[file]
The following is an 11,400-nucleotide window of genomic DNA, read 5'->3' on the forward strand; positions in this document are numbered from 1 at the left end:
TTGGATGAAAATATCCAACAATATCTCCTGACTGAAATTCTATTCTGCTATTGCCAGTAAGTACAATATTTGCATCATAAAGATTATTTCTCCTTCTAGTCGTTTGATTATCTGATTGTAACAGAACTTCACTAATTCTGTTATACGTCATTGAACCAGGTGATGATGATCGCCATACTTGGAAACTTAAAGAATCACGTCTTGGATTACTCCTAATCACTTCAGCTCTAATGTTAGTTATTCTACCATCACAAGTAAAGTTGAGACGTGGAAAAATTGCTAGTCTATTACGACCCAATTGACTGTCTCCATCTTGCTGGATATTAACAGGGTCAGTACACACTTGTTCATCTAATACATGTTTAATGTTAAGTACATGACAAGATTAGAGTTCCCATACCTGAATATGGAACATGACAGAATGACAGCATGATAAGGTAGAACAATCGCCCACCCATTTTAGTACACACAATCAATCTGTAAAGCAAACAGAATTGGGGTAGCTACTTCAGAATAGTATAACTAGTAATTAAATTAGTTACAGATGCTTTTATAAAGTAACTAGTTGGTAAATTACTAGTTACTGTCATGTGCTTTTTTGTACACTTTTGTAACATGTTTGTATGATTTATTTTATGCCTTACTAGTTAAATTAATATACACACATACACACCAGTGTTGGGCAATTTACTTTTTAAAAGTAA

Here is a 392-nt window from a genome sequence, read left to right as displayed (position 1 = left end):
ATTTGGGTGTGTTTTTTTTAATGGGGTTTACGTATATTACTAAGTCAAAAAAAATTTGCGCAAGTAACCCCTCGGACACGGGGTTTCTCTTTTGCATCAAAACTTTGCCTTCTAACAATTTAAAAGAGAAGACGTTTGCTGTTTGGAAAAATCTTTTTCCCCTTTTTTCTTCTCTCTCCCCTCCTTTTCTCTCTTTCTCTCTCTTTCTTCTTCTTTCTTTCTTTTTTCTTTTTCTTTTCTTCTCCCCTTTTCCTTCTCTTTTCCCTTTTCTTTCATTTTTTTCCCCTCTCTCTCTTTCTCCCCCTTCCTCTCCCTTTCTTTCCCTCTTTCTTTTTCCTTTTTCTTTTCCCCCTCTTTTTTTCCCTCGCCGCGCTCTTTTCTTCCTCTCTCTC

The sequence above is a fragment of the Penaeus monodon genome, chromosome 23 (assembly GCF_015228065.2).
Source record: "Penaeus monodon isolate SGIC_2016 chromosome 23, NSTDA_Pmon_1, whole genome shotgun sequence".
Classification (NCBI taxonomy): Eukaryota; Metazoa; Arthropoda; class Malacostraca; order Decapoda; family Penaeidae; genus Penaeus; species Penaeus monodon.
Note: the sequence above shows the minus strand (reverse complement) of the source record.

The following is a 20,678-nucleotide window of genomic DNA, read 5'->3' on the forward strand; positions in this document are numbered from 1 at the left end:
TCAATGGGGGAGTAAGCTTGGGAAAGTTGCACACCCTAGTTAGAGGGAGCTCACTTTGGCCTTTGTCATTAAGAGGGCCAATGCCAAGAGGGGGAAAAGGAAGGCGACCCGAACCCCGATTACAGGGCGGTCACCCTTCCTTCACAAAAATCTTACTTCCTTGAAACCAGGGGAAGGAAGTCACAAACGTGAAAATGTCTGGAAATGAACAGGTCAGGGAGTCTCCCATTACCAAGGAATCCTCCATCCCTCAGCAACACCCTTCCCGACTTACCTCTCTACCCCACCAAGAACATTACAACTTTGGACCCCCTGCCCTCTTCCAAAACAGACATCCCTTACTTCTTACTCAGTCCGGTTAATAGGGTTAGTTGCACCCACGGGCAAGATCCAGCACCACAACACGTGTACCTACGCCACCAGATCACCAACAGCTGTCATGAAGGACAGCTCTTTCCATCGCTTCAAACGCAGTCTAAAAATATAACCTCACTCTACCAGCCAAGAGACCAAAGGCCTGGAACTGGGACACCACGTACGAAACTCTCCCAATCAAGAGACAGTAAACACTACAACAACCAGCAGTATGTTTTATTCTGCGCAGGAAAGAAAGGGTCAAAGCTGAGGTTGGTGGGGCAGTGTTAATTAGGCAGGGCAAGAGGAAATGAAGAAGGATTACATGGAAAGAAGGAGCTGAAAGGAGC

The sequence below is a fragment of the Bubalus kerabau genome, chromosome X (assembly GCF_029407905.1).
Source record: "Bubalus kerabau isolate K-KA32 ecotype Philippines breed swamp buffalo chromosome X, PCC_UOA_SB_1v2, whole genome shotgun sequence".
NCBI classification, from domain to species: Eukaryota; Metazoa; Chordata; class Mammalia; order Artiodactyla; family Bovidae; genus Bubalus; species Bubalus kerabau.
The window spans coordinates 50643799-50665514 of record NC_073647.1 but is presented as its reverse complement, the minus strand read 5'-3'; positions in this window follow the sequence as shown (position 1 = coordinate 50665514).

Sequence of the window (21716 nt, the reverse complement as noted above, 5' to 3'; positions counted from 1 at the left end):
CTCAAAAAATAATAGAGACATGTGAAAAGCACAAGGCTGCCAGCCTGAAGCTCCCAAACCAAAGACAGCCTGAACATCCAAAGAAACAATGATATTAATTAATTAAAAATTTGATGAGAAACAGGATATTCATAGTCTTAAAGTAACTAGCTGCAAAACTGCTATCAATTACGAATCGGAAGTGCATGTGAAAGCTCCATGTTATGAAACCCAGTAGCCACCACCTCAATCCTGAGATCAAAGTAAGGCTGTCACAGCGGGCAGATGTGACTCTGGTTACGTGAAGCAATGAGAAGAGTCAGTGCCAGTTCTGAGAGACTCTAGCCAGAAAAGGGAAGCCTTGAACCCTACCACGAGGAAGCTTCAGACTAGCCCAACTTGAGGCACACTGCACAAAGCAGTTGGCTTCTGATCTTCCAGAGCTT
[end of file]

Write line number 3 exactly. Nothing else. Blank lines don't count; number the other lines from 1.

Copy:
Here is a 392-nt window from a genome sequence, read left to right as displayed (position 1 = left end):